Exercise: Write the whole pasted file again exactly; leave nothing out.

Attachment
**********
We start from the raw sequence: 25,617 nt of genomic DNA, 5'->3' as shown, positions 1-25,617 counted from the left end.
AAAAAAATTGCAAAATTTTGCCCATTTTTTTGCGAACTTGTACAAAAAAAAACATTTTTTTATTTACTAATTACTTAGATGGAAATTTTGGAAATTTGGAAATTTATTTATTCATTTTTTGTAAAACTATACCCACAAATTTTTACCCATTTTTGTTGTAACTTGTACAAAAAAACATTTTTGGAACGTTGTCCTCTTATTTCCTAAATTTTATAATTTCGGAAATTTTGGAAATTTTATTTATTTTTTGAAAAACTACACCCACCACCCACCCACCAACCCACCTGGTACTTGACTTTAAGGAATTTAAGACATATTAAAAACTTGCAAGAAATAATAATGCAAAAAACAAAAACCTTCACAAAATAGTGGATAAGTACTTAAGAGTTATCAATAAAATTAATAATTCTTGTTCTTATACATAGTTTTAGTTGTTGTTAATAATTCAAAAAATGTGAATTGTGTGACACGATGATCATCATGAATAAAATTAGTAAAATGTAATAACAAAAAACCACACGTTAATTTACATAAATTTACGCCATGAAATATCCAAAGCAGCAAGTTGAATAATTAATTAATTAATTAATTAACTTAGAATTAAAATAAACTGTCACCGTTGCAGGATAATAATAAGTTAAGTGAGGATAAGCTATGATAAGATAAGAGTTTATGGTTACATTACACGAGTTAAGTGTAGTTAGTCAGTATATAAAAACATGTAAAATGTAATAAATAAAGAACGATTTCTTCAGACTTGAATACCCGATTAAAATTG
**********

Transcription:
We start from the raw sequence: 25,617 nt of genomic DNA, 5'->3' as shown, positions 1-25,617 counted from the left end.
AAAAAAATTGCAAAATTTTGCCCATTTTTTTGCGAACTTGTACAAAAAAAAACATTTTTTTATTTACTAATTACTTAGATGGAAATTTTGGAAATTTGGAAATTTATTTATTCATTTTTTGTAAAACTATACCCACAAATTTTTACCCATTTTTGTTGTAACTTGTACAAAAAAACATTTTTGGAACGTTGTCCTCTTATTTCCTAAATTTTATAATTTCGGAAATTTTGGAAATTTTATTTATTTTTTGAAAAACTACACCCACCACCCACCCACCAACCCACCTGGTACTTGACTTTAAGGAATTTAAGACATATTAAAAACTTGCAAGAAATAATAATGCAAAAAACAAAAACCTTCACAAAATAGTGGATAAGTACTTAAGAGTTATCAATAAAATTAATAATTCTTGTTCTTATACATAGTTTTAGTTGTTGTTAATAATTCAAAAAATGTGAATTGTGTGACACGATGATCATCATGAATAAAATTAGTAAAATGTAATAACAAAAAACCACACGTTAATTTACATAAATTTACGCCATGAAATATCCAAAGCAGCAAGTTGAATAATTAATTAATTAATTAATTAACTTAGAATTAAAATAAACTGTCACCGTTGCAGGATAATAATAAGTTAAGTGAGGATAAGCTATGATAAGATAAGAGTTTATGGTTACATTACACGAGTTAAGTGTAGTTAGTCAGTATATAAAAACATGTAAAATGTAATAAATAAAGAACGATTTCTTCAGACTTGAATACCCGATTAAAATTG